1. There can never be too much play at the park 🙂 How old is Little F now…? Not too much older than Sarah, isn’t he? Play is always always a very good thing 🙂

  8. I like that you plan your next session as part of the conclusion of each project session. I find I have an idea, but I don’t want to explain it to JJ until after I’ve set it up, but she sees me setting it up and tries to join in and “ruins” my idea. I need to either a) plan better to I can set up while she’s not there or b) communicate my ideas (and incorporate her own) before I start. Something I need to work on. And I’m so jealous that Jack gets to go horse-riding! My little miss would love this. (As would I, if I’m honest!).

    1. Jack loves horseriding. Loves it! He learns all about how to care for the horse as well as how to ride. Making a plan at the end of each session really helps to keep motivations high and the project rolling. I would really recommend it. You could talk with JJ and ask her what she would like to explore next time and then follow through with her ideas. Often Jack’s ideas are very simple like draw the neighbours’ house but this is his project and although I could probably come up with something fancier, he will get the most out of being supported to follow his own interests.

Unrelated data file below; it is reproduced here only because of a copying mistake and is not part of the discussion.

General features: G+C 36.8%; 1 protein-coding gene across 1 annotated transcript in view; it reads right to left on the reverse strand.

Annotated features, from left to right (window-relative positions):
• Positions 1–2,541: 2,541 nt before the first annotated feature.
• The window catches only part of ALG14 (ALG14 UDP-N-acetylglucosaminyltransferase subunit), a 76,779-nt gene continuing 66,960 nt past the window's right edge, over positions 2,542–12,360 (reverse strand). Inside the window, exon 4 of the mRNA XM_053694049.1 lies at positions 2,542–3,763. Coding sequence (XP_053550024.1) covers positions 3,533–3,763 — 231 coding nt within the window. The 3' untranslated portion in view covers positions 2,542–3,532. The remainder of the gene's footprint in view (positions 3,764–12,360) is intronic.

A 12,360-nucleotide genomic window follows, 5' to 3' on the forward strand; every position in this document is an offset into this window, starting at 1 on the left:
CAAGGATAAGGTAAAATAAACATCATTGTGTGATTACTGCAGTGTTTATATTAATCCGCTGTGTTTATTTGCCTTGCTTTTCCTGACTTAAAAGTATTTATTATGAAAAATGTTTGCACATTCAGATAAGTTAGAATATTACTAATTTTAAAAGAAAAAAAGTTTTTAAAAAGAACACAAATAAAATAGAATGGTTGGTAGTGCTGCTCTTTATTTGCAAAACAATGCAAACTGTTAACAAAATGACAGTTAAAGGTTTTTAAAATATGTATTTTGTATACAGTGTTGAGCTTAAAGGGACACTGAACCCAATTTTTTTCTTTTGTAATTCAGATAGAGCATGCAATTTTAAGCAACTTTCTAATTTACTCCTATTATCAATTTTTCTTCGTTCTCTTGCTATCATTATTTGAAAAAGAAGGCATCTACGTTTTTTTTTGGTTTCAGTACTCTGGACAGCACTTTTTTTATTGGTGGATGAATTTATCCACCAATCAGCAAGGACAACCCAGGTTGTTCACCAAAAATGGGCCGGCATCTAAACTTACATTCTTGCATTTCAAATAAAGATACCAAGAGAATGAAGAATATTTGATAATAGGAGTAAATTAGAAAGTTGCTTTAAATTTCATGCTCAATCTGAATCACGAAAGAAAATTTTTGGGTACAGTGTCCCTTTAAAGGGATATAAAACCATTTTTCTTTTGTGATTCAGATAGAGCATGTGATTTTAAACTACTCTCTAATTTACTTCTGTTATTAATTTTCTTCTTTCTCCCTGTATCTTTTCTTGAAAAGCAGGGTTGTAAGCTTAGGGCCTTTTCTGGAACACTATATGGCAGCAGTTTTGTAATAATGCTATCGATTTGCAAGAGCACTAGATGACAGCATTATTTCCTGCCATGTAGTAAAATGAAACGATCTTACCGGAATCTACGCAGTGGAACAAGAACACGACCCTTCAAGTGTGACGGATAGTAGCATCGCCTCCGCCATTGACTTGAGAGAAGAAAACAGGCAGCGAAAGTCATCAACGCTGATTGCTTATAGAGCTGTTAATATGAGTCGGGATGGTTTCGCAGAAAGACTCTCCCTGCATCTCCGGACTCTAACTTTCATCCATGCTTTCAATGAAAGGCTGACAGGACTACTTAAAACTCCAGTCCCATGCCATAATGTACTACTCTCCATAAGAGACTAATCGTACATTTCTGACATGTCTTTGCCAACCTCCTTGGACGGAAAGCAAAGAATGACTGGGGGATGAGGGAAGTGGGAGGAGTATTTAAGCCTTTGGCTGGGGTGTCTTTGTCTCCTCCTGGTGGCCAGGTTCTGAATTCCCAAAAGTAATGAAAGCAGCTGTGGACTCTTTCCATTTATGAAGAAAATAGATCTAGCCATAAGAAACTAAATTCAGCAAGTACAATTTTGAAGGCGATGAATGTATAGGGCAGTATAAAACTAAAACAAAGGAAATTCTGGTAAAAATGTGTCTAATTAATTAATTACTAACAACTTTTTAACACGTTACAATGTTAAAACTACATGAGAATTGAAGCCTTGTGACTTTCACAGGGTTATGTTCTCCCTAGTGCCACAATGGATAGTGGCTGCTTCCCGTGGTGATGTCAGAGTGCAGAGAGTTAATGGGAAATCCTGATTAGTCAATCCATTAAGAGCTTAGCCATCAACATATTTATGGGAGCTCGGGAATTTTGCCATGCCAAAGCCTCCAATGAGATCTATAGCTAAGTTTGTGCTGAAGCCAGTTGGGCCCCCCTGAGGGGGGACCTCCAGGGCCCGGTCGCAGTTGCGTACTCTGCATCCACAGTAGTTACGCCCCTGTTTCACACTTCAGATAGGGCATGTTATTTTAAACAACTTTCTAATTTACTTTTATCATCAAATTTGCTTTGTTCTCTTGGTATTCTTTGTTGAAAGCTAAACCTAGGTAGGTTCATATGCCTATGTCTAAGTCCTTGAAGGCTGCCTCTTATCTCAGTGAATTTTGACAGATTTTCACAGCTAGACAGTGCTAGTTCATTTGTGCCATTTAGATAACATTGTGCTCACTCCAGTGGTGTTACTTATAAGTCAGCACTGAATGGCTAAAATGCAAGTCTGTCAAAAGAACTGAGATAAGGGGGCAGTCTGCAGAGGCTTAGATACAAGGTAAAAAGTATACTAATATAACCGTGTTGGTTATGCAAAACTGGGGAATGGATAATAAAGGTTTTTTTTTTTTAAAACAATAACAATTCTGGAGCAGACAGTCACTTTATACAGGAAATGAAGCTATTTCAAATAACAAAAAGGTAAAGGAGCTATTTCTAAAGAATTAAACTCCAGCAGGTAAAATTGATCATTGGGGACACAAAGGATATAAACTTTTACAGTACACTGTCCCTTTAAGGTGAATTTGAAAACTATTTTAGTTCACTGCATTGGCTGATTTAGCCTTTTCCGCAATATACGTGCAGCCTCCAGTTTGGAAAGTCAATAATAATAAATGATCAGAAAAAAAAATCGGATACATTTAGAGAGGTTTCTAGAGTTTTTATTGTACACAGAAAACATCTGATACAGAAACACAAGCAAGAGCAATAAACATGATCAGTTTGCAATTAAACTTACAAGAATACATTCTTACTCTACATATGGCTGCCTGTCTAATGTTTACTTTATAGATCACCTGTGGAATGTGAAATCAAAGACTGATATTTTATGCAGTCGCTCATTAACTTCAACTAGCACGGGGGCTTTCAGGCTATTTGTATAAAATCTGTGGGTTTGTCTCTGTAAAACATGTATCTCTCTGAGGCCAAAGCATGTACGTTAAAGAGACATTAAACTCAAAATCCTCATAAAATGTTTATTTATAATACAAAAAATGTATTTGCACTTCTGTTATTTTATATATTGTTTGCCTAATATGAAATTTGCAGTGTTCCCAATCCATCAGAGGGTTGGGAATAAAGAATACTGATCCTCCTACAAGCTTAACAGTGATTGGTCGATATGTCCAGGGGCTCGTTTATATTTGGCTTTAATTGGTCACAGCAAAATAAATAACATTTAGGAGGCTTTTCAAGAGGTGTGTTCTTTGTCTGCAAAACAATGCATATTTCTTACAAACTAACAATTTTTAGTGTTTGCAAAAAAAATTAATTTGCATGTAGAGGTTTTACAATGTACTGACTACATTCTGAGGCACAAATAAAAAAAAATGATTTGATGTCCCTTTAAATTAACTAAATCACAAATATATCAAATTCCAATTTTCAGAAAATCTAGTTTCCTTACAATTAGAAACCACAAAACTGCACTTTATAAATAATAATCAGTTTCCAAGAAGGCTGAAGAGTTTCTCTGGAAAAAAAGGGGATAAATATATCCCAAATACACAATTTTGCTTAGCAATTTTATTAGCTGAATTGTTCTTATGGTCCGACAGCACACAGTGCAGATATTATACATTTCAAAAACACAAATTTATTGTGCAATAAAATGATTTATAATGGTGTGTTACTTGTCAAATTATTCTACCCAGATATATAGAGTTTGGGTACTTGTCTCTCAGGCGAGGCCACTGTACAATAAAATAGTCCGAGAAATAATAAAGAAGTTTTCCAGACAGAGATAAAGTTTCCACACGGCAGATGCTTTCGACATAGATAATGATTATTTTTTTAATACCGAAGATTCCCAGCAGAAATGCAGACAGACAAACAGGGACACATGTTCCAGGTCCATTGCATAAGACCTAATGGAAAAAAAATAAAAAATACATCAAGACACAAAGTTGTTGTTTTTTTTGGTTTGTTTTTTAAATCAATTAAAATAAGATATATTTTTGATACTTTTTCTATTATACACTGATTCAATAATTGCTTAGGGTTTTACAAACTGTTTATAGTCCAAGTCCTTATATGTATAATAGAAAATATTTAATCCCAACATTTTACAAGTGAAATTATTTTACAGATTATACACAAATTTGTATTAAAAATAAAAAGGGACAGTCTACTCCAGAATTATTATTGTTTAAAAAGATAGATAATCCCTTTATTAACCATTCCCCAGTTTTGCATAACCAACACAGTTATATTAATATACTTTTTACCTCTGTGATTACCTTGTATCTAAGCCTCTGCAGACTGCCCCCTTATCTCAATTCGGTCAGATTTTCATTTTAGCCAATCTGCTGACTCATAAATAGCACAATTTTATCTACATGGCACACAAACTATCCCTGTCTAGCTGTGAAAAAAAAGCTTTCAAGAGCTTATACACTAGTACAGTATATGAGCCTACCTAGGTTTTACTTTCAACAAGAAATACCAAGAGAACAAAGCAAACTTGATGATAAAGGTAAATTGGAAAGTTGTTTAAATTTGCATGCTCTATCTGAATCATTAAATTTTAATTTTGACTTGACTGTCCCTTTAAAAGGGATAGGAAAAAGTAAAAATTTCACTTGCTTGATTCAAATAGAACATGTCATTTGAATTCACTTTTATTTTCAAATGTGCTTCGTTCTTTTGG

9. i read this post earlier in the week Kate but didn’t have a chance to comment. Loved it and so enjoyed reading about your days and how you all spend your time. Must say you sound a lot calmer than our household!

    1. Don’t be fooled Jode. We have plenty of crazy over here 🙂 Although you have those lovely twins and a whole bunch of new littles so I think you might win this one 🙂

  10. I admire people who homeschool so much! Love your note pad!

    1. Thanks Kelly. It’s a bit commitment but so far we are really enjoying our little journey. And hey you get to wear your favourite tiger suit when ever you want 🙂

  11. Love this post Kate! 🙂 So inspiring! I’m trying to plan to homeschool Miss Daisy next year.. she’ll be 4 next July so I’m keen to do some more ‘structured’ things.. the structure is mainly for me! 😉 Pinning this one, thanks x

  12. You are making it more and more inviting for me to homeschool the girls, Kate! I just love how super organised you are and how this allows your children to move fluidly through the day, following their own schedules. Thank you for being so amazing!!